The Ardagh Chalice - One of Ireland's ancient artifacts

Ardagh Chalice

The Ardagh Chalice was discovered in 1868, by two boys Jim Quinn and Paddy Flanagan. They were digging for potatoes inside a rath (ring fort) called Reerasta, which is located near the village of Ardagh in County Limerick, Ireland. They had planted the potatoes there in the hopes that they would escape the potato blight that had ravaged the country just a few decades before.

The conditions that the chalice in suggest that it was hastily abandoned and that the former owner never had the opportunity to return for the items. The chalice was found in a hole that was covered by a flat rock with soil covering the rock. The other artifacts found were inside the chalice and included four brooches and a stemmed cup. The brooches were from the Viking period, confirming that the hoard was not buried until at least then (if not after) that era.

Flanagan was a laborer employed by the Quinn family and was said to have been the first to actually unearth the chalice and the other items that made up what is known as the Ardagh hoard. Whatever the case, the chalice became the property of the Quinn family and Flanagan left their employment. Mrs. Quinn then sold the Ardagh hoard to the Bishop of Limerick for £50. A princely sum in those times, but nowhere near the £500 that the Bishop subsequently received when he sold the hoard to the Royal Irish Academy a short time later. But even the Bishop did not know the full worth of this now national treasure.

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The Ardagh Chalice is now widely recognized as one of the best examples of eighth-century Celtic metalwork in existence. It was certainly one of the most valuable possessions of the early Irish Church and was used to dispense Eucharistic wine during Mass.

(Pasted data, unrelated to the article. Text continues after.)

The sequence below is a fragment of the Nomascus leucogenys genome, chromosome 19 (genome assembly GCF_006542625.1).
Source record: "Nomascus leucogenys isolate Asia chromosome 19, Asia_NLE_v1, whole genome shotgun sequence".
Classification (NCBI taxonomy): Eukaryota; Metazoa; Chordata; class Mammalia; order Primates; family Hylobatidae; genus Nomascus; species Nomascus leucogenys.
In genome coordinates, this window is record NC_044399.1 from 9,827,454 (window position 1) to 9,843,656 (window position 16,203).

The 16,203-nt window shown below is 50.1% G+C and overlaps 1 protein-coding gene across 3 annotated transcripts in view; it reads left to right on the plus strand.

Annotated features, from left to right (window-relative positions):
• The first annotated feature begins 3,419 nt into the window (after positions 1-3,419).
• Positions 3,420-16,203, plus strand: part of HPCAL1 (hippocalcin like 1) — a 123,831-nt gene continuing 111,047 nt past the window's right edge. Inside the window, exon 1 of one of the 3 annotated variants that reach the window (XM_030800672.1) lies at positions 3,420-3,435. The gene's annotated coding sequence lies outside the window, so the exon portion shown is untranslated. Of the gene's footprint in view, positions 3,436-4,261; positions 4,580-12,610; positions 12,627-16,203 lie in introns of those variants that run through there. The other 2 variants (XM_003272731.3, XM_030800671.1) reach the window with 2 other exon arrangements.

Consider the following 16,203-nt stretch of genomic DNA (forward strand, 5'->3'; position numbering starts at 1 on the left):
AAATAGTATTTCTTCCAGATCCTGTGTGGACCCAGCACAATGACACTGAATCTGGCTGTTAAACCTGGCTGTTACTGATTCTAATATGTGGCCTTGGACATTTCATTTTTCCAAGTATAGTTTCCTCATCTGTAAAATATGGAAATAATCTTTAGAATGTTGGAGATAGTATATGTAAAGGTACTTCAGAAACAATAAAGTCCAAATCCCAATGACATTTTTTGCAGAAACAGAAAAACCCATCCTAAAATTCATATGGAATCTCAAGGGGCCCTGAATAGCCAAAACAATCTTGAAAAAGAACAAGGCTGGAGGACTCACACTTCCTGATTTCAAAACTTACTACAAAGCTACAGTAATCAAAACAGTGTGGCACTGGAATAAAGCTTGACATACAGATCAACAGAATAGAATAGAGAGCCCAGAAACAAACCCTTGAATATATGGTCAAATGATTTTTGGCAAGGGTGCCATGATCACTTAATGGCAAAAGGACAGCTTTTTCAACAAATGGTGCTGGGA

While the shape and form of the Chalice are reminiscent of early Roman tableware, the methods of construction are undoubtedly Irish. The Ardagh Chalice ranks along with the Book of Kells as the finest examples of Irish Insular art known to exist.

Ardagh chalice underside

The Chalice is made from 354 separate pieces that all come together wonderfully, demonstrating both skill in craftsmanship as well as restraint in design. The bowl and base are made from hemispheres of sheet silver, which are then cleverly joined by a hidden bronze rivet pin. Around the Chalice are embellishments of gold, enamel, gilt bronze, brass, glass, and lead pewter.

Such is the attention to detail and design of the chalice, that even the underside is decorated. This ensured that no matter how the Chalice was being held or used, the intended beauty would still be evident. The gold filigree in the decorative banded panels is nothing short of stunning. Each panel in the band is separated from the next by a decorative stud. Showing its religious design and intent of use, below the band are the names of the 12 Apostles.

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The two handles of the Chalice are also decorated with stunning filigree panels as well as beautiful glass studs. The incised animal decoration is also present below the handles. The craftsmanship of this vessel is evident for all to see, and is thought to have inspired a resurgence in Celtic metalwork that exists to this day. In fact, it was this very piece of early Irish artwork that inspired our Celtic Warrior jewelry collection. The same filigree patterns and Celtic shields are the cornerstones of this collection and these beautiful pieces are available in both silver and gold.